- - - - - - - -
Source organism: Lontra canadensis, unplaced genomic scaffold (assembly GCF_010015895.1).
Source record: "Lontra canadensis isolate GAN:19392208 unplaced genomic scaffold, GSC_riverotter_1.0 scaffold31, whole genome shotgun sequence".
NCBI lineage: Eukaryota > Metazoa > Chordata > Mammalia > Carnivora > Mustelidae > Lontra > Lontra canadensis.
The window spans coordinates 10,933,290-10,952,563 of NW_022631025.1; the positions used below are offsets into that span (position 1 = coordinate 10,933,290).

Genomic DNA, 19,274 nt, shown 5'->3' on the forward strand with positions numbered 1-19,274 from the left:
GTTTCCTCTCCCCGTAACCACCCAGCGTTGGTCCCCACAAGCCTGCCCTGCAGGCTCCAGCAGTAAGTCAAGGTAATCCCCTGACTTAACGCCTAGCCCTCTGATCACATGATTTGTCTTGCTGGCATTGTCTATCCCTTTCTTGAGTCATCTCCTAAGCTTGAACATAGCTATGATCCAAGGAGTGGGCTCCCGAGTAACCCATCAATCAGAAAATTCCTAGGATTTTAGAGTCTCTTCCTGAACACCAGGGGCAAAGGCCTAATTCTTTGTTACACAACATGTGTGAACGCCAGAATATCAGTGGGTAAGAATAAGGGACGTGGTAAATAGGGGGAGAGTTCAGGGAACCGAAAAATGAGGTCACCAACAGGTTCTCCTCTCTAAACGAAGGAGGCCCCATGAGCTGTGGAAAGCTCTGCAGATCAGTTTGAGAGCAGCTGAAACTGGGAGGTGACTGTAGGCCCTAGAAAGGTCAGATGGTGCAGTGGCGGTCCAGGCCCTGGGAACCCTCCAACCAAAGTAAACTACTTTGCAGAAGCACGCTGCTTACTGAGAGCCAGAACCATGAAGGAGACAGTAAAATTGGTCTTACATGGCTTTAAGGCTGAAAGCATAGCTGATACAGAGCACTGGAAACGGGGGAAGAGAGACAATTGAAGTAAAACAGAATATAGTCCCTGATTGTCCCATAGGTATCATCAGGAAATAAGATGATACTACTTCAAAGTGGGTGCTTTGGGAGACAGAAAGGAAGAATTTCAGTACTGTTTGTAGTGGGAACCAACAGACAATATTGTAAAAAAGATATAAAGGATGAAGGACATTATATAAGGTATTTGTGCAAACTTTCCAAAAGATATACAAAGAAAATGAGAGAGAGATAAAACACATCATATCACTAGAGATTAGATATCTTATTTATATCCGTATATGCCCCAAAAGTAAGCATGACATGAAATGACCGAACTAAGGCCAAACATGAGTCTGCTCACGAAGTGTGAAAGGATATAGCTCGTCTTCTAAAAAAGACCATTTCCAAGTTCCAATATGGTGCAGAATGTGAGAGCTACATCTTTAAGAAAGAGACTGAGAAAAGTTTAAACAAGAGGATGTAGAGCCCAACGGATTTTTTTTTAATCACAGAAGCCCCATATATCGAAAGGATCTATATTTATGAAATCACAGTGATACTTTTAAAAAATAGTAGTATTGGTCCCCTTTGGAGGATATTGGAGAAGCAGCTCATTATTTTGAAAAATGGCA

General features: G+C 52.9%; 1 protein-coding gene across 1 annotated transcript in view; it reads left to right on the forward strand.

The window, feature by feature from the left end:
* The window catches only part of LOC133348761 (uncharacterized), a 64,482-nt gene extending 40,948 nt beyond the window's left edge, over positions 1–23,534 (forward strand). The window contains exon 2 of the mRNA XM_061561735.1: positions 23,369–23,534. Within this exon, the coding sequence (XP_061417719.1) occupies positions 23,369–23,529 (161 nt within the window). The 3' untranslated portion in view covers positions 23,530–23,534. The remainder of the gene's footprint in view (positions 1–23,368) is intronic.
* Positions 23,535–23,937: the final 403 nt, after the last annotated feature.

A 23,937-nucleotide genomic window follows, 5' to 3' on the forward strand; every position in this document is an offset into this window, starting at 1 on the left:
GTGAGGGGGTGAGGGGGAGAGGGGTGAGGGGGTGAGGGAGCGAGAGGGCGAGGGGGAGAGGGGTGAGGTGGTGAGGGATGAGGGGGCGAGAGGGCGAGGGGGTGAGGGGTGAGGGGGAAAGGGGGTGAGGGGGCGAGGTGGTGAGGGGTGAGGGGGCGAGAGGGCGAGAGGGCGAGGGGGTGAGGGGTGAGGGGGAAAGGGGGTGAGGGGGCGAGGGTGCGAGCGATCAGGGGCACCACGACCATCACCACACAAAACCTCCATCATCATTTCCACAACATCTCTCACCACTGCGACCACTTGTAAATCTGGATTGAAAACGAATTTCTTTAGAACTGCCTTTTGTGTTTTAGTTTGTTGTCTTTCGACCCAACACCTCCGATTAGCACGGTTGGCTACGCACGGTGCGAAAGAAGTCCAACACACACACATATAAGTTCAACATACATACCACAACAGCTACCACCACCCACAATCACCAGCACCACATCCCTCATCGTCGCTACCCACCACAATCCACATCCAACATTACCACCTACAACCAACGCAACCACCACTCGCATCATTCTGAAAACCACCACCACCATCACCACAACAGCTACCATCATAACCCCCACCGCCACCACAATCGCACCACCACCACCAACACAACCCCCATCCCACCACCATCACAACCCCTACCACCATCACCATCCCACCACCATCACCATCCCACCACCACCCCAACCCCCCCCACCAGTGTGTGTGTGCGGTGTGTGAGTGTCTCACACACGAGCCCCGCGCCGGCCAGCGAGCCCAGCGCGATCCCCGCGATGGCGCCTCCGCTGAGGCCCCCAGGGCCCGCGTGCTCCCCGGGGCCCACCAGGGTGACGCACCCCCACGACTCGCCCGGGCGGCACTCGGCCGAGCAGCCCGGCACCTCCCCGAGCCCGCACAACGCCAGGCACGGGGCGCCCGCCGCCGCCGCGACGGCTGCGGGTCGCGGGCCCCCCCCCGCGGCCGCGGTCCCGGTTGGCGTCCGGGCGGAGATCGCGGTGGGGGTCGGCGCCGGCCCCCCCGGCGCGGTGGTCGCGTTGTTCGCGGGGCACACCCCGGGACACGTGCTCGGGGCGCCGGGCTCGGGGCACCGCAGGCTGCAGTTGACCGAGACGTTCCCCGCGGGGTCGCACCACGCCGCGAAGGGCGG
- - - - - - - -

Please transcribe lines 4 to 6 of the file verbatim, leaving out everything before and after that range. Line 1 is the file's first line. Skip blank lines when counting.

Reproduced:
The window spans coordinates 10,933,290-10,952,563 of NW_022631025.1; the positions used below are offsets into that span (position 1 = coordinate 10,933,290).

Genomic DNA, 19,274 nt, shown 5'->3' on the forward strand with positions numbered 1-19,274 from the left:
GTTTCCTCTCCCCGTAACCACCCAGCGTTGGTCCCCACAAGCCTGCCCTGCAGGCTCCAGCAGTAAGTCAAGGTAATCCCCTGACTTAACGCCTAGCCCTCTGATCACATGATTTGTCTTGCTGGCATTGTCTATCCCTTTCTTGAGTCATCTCCTAAGCTTGAACATAGCTATGATCCAAGGAGTGGGCTCCCGAGTAACCCATCAATCAGAAAATTCCTAGGATTTTAGAGTCTCTTCCTGAACACCAGGGGCAAAGGCCTAATTCTTTGTTACACAACATGTGTGAACGCCAGAATATCAGTGGGTAAGAATAAGGGACGTGGTAAATAGGGGGAGAGTTCAGGGAACCGAAAAATGAGGTCACCAACAGGTTCTCCTCTCTAAACGAAGGAGGCCCCATGAGCTGTGGAAAGCTCTGCAGATCAGTTTGAGAGCAGCTGAAACTGGGAGGTGACTGTAGGCCCTAGAAAGGTCAGATGGTGCAGTGGCGGTCCAGGCCCTGGGAACCCTCCAACCAAAGTAAACTACTTTGCAGAAGCACGCTGCTTACTGAGAGCCAGAACCATGAAGGAGACAGTAAAATTGGTCTTACATGGCTTTAAGGCTGAAAGCATAGCTGATACAGAGCACTGGAAACGGGGGAAGAGAGACAATTGAAGTAAAACAGAATATAGTCCCTGATTGTCCCATAGGTATCATCAGGAAATAAGATGATACTACTTCAAAGTGGGTGCTTTGGGAGACAGAAAGGAAGAATTTCAGTACTGTTTGTAGTGGGAACCAACAGACAATATTGTAAAAAAGATATAAAGGATGAAGGACATTATATAAGGTATTTGTGCAAACTTTCCAAAAGATATACAAAGAAAATGAGAGAGAGATAAAACACATCATATCACTAGAGATTAGATATCTTATTTATATCCGTATATGCCCCAAAAGTAAGCATGACATGAAATGACCGAACTAAGGCCAAACATGAGTCTGCTCACGAAGTGTGAAAGGATATAGCTCGTCTTCTAAAAAAGACCATTTCCAAGTTCCAATATGGTGCAGAATGTGAGAGCTACATCTTTAAGAAAGAGACTGAGAAAAGTTTAAACAAGAGGATGTAGAGCCCAACGGATTTTTTTTTAATCACAGAAGCCCCATATATCGAAAGGATCTATATTTATGAAATCACAGTGATACTTTTAAAAAATAGTAGTATTGGTCCCCTTTGGAGGATATTGGAGAAGCAGCTCATTATTTTGAAAAATGGCA